- Ignyta Inc.'s oncology drug may be a best-in-class initial treatment for a small group of lung cancer patients, early data presented Tuesday suggest.
- The interim data come from an open-label study that is testing Igynta's entrectinib as a treatment for a variety of cancer patients who have protein mutations. Those with non-small cell lung cancer (NSCLC) and gene rearrangements in their ROS1 enzymes demonstrated objective response rates (ORRs) between 69% and 78%, depending on the clinical evaluator.
- Additionally, and perhaps most importantly, those NSCLC patients also went a median 29.6 months before their disease progressed. Median duration of response (mDOR) clocked in at 28.6 months.
ROS1 enzymes are similar to the more widely recognized anaplastic lymphoma kinases (ALKs). In recent years, the Food and Drug Administration has approved a few treatments for ALK-positive cancer patients, including Roche AG's Alecensa (alectinib) and Novartis AG's Zykadia (ceritinib).
Last year, Pfizer Inc.'s Xalkori (crizotinib) became the first drug targeting both ALK and ROS1 to be green lit by U.S. regulators. The approval hinged on clinical results showing patients with ROS1-positive metastatic NSCLC who took the big pharma's drug had a 66% ORR, according to an independent radiology review. Meanwhile, Xalkori had an mDOR of 18.3 months.
While it's quite difficult to compare medications unless they go head-to-head in an investigation, Ignyta believes its latest data gives it a strong standing against competitors.
"The extended duration of response and progression free survival times observed in these interim data are particularly compelling, and we believe may be driven by entrectinib's CNS activity," Ignyta CEO Jonathan Lim, said in an Oct. 17 statement. "Entrectinib was designed to cross the blood-brain barrier, allowing it to both address preexisting CNS lesions and have the potential to prevent or delay the onset of metastases to the brain, a common site of progression, particularly in NSCLC."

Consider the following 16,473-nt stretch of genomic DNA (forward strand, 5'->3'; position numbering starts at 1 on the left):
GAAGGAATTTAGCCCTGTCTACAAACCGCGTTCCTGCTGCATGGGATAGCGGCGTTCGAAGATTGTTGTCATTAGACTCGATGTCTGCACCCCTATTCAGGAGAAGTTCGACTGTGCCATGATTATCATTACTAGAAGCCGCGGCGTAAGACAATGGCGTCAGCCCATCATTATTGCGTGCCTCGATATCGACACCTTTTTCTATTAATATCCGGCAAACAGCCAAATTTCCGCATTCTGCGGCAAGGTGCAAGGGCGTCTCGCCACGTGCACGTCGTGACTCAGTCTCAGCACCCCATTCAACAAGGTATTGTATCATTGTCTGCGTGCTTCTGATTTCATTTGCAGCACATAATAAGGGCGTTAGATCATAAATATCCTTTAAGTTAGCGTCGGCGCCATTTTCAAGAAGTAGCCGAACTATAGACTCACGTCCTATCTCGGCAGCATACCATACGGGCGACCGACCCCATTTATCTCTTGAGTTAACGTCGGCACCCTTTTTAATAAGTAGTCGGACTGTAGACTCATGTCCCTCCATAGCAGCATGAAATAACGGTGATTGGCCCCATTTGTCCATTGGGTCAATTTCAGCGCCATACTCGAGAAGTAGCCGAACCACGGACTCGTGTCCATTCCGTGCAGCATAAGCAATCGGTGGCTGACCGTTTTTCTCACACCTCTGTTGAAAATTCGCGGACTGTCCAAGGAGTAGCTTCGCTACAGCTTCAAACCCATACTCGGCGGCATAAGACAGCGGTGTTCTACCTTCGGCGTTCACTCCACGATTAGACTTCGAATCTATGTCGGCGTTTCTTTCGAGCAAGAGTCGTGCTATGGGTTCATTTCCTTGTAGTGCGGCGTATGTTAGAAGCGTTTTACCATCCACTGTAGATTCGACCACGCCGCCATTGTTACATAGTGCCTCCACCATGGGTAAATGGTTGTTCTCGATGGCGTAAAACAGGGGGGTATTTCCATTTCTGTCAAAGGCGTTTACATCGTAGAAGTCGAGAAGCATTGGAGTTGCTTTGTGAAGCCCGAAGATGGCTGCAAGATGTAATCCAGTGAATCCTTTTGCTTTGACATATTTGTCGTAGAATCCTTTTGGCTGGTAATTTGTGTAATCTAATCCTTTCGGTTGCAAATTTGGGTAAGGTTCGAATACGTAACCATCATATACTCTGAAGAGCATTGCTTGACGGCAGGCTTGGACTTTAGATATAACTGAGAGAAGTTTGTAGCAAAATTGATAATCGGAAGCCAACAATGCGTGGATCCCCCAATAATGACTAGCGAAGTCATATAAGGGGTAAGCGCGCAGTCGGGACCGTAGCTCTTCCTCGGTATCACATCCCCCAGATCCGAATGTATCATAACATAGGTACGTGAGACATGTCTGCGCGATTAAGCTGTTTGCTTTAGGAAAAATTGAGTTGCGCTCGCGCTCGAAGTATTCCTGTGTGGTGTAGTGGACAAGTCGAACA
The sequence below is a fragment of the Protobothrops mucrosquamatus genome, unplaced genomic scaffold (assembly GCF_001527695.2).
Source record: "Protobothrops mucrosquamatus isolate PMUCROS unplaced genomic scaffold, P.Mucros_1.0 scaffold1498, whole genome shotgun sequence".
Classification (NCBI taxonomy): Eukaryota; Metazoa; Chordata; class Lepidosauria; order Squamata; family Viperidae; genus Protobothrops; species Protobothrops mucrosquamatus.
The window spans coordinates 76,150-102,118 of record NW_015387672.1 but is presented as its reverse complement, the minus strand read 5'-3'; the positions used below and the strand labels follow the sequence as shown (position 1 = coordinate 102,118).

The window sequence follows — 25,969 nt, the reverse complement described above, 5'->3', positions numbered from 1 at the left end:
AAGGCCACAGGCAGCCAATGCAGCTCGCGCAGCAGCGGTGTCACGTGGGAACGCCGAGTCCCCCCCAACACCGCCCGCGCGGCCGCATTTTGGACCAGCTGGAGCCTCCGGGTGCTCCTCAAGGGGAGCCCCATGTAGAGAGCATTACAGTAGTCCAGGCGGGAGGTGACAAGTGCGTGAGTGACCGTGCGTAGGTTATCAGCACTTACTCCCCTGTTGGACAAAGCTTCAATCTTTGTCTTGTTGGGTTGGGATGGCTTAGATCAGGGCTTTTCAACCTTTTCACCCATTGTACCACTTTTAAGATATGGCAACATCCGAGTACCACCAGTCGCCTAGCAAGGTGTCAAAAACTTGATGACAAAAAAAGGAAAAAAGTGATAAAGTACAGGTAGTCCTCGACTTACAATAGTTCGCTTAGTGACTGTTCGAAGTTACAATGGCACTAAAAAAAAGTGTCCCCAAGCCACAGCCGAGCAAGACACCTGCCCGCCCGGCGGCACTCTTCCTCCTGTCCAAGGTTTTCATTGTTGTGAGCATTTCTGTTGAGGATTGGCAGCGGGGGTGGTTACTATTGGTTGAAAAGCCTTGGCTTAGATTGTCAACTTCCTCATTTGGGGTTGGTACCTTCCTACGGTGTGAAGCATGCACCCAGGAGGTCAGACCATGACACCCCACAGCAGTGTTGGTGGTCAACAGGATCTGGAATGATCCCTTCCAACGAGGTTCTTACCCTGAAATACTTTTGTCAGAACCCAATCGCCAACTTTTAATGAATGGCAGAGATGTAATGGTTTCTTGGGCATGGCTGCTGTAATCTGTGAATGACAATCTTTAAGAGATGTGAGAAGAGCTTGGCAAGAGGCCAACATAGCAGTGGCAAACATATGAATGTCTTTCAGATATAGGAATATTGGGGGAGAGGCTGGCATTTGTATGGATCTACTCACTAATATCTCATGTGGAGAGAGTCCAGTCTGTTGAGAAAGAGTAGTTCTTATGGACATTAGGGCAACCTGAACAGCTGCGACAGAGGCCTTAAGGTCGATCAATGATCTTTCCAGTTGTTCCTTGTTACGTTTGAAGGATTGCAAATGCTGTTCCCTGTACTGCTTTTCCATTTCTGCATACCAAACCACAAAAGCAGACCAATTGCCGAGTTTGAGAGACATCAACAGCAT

Ignyta also reported safety results that were in line with earlier trials — with 3% of patients discontinuing the STARTRK-2 study because of adverse events (AEs) related to entrectinib. Grade 3 treatment-related AEs included increased weight and anemia, and there were almost no Grade 4 events.
Entrectinib's benefits appear to have extended beyond the NSCLC population as well. The drug showed preliminary antitumor activity for patients with mutations in their neurotropic tropomyosin receptor kinases.
"Based on recent guidance from the FDA, the company is on track for dual NDA submissions in both the NTRK tissue-agnostic and the ROS1-positive NSCLC indications in 2018," Ignyta said in the statement.
Should entrectinib gain approval, it would add yet another drug to the increasingly crowded yet highly lucrative NSCLC market.
Targeting the very small — estimates hold between 1% and 2% — portion of the NSCLC population with ROS-1 gene rearrangements may help Ignyta carve out a niche for itself. Even so, more competition is on the horizon. Just this week, Pfizer reported positive Phase 2 results for its investigational drug lorlatinib, which combated lung tumors and brain metastases in patients with ALK-positive and ROS1-positive advanced NSCLC.
Ignyta shares opened at $17.50 apiece Wednesday morning, a 22% leap from Tuesday's close. The companies stock has roughly tripled since the beginning of the year.